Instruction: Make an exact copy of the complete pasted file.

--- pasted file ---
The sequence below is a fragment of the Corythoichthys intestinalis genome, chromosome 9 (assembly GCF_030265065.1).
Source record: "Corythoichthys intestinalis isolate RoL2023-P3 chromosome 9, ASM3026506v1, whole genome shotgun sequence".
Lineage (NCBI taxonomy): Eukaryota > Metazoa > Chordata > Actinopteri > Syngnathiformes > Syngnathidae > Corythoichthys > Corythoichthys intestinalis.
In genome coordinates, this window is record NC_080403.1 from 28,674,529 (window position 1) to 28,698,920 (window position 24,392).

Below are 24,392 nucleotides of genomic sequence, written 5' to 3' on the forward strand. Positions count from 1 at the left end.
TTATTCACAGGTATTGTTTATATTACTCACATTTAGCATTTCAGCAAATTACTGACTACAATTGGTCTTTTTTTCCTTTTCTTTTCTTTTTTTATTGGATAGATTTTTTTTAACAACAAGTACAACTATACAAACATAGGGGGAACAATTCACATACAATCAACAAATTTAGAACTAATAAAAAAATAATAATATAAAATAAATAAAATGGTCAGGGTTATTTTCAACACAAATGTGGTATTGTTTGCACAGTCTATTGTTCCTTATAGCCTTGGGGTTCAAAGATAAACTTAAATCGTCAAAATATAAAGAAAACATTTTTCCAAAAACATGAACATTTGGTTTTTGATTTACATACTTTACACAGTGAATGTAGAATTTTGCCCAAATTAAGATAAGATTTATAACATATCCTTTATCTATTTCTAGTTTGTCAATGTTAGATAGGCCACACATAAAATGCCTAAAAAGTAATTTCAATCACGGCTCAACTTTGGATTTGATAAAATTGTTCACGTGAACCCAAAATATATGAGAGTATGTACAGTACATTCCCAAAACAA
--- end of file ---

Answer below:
The sequence below is a fragment of the Corythoichthys intestinalis genome, chromosome 9 (assembly GCF_030265065.1).
Source record: "Corythoichthys intestinalis isolate RoL2023-P3 chromosome 9, ASM3026506v1, whole genome shotgun sequence".
Lineage (NCBI taxonomy): Eukaryota > Metazoa > Chordata > Actinopteri > Syngnathiformes > Syngnathidae > Corythoichthys > Corythoichthys intestinalis.
In genome coordinates, this window is record NC_080403.1 from 28,674,529 (window position 1) to 28,698,920 (window position 24,392).

Below are 24,392 nucleotides of genomic sequence, written 5' to 3' on the forward strand. Positions count from 1 at the left end.
TTATTCACAGGTATTGTTTATATTACTCACATTTAGCATTTCAGCAAATTACTGACTACAATTGGTCTTTTTTTCCTTTTCTTTTCTTTTTTTATTGGATAGATTTTTTTTAACAACAAGTACAACTATACAAACATAGGGGGAACAATTCACATACAATCAACAAATTTAGAACTAATAAAAAAATAATAATATAAAATAAATAAAATGGTCAGGGTTATTTTCAACACAAATGTGGTATTGTTTGCACAGTCTATTGTTCCTTATAGCCTTGGGGTTCAAAGATAAACTTAAATCGTCAAAATATAAAGAAAACATTTTTCCAAAAACATGAACATTTGGTTTTTGATTTACATACTTTACACAGTGAATGTAGAATTTTGCCCAAATTAAGATAAGATTTATAACATATCCTTTATCTATTTCTAGTTTGTCAATGTTAGATAGGCCACACATAAAATGCCTAAAAAGTAATTTCAATCACGGCTCAACTTTGGATTTGATAAAATTGTTCACGTGAACCCAAAATATATGAGAGTATGTACAGTACATTCCCAAAACAA